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Helmet myths busted

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There are a lot of myths surrounding motorcycle helmets – what you should, or more to the point what you should NOT, do with them, how you should look after them, and what makes one better than another.

It seems there are as many opinions as people offering them, and it can all get a bit confusing. So, we decided to ask the guys at Shoei UK for their expert help, to confirm or bust some of the most common myths about helmets. Here’s what they told us…

 

 

Myth 1: If you drop your helmet – replace it

Strictly speaking yes, a dropped helmet may have suffered internal damage that is not visible, which may compromise safety in the event of a crash. Shoeis are painted black on the inside to highlight any damage subjected to the EPS liner, where white will show through. It is recommended to return a dropped helmet for assessment before using.

 

 

Myth 2: Carbon fibre helmets are better than glass fibre helmets, which in turn are better than plastic helmets

Not necessarily. Shoei was a pioneer in carbon fibre helmets dating back to 1976 with the GR-Z. While carbon does have some excellent qualities such as its strength and weight it can also be brittle and offer little flex in comparison, which does not help to disperse impact energy as well across the surface of the helmet shell. Shoei currently does not use carbon in helmets as better impact absorption and energy dispersal performance can be achieved using a fibre composite shell, while still maintaining a lighter weight.

Plastic helmets are cheaper to make but don’t always offer the flex required to disperse energy across the shell’s surface. They can transfer energy from the point of impact straight through to the rider’s head with only the EPS in between. The new ECE 22:06 regulations stipulate a lower speed impact test which will be more difficult to pass for the manufacturers of harder plastic helmets.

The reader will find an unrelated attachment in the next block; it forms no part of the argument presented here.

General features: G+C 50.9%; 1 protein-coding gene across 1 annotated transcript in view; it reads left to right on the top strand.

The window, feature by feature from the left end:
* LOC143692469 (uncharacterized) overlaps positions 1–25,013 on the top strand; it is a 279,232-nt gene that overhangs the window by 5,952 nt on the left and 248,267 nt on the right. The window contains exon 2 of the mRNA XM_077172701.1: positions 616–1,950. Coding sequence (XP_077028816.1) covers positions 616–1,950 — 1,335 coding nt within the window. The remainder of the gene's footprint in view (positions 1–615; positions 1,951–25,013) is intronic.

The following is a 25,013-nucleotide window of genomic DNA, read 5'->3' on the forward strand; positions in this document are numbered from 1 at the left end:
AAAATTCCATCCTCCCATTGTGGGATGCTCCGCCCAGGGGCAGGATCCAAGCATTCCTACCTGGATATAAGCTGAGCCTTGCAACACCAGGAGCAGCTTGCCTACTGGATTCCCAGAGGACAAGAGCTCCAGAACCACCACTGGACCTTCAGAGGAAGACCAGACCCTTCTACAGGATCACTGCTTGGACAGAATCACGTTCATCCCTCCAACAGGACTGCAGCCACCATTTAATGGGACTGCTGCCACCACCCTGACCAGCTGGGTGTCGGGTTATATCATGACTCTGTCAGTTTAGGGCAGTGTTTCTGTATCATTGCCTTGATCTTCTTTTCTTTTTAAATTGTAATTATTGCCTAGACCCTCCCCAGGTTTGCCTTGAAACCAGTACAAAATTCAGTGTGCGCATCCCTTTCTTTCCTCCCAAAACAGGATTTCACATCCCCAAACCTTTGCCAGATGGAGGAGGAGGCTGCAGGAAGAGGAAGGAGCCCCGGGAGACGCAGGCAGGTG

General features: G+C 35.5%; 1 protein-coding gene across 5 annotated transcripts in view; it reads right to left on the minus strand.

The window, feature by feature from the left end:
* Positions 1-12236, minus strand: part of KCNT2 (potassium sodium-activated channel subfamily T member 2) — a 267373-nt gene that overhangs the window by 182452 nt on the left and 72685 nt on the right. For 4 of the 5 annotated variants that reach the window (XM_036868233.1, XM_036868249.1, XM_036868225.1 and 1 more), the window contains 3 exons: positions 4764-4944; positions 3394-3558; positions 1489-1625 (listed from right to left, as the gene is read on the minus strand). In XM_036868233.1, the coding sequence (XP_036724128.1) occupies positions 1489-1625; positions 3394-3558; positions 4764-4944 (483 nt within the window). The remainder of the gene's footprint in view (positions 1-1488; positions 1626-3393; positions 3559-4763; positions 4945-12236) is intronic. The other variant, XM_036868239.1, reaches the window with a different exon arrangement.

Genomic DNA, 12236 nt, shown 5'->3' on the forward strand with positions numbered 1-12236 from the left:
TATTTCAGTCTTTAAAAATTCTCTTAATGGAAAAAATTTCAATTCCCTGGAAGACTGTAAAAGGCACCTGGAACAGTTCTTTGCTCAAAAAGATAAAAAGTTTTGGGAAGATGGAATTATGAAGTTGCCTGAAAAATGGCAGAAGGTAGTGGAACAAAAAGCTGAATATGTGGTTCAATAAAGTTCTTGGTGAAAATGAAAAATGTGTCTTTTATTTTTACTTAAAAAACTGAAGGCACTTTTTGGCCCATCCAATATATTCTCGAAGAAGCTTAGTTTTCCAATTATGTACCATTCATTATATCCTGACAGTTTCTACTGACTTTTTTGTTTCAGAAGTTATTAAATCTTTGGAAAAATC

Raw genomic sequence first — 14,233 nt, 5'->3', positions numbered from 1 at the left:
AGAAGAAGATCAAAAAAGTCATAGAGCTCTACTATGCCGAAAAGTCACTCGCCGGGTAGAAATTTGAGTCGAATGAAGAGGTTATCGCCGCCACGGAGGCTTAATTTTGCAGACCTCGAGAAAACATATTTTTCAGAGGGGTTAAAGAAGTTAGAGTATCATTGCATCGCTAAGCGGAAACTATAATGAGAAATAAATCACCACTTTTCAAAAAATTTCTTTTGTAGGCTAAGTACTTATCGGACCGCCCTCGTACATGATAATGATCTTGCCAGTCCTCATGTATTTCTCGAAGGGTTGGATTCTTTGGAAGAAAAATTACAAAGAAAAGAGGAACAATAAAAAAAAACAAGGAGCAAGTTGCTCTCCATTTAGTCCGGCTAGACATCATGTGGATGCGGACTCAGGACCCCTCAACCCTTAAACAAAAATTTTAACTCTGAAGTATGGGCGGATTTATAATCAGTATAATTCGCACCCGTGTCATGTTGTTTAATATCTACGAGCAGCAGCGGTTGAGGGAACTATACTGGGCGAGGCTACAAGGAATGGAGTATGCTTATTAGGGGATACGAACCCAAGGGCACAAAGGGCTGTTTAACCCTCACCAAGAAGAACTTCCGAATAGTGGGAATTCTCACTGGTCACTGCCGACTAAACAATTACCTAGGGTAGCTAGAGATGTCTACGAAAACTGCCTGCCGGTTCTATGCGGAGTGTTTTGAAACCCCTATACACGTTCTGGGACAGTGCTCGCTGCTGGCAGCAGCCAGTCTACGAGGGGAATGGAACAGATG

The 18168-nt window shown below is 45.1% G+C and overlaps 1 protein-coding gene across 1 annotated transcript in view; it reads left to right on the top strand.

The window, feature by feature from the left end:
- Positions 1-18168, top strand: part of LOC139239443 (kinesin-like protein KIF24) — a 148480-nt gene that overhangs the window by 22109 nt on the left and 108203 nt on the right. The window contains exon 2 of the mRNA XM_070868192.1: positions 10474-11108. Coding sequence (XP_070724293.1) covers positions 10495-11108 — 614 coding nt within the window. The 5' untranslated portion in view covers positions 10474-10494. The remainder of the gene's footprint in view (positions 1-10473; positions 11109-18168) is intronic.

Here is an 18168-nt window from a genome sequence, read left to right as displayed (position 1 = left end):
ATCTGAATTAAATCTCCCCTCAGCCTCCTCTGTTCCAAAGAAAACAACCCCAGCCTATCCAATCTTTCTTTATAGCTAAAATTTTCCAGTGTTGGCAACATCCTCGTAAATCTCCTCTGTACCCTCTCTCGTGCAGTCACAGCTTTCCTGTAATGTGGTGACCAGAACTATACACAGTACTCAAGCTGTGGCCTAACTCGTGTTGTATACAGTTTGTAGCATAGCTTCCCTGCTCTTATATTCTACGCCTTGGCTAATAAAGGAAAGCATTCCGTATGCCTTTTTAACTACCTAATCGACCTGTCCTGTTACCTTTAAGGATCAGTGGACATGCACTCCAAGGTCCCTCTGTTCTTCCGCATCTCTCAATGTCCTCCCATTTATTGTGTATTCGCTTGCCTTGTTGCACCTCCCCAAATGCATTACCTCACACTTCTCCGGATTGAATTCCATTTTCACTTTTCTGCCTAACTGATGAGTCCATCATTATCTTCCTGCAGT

Myth 3: Replace your helmet after five years

A helmet’s performance will deteriorate over time, and through usage. Over time, the EPS liner will start to dry out and crumble under impact whereas a newer one will compress gradually, slowing down the forces of the impact.

If a helmet has had high usage, for example. for a daily commute, we would recommend replacing it sooner as the environmental contamination, internal contamination and multiple heat cycles can start to break down the liner faster. Wear to seals, buckles and straps is also accelerated by daily use, compared to an occasional weekend rider. We would recommend replacing a helmet after five years or sooner even if it has not been subjected to an impact.

 

 

Myth 4: More expensive helmets are better than cheap ones

An expensive helmet is likely to pass the required safety tests by a greater margin than a cheap one. The fit is likely to be better for the rider due to an increased number of shell sizes and the number of different fitting pads available for the helmet. A helmet which is a better fit, and not oversized due to poor fit, will be lighter and cause less fatigue and will not cause unnecessary distractions or irritation while riding. This equates to a safer ride.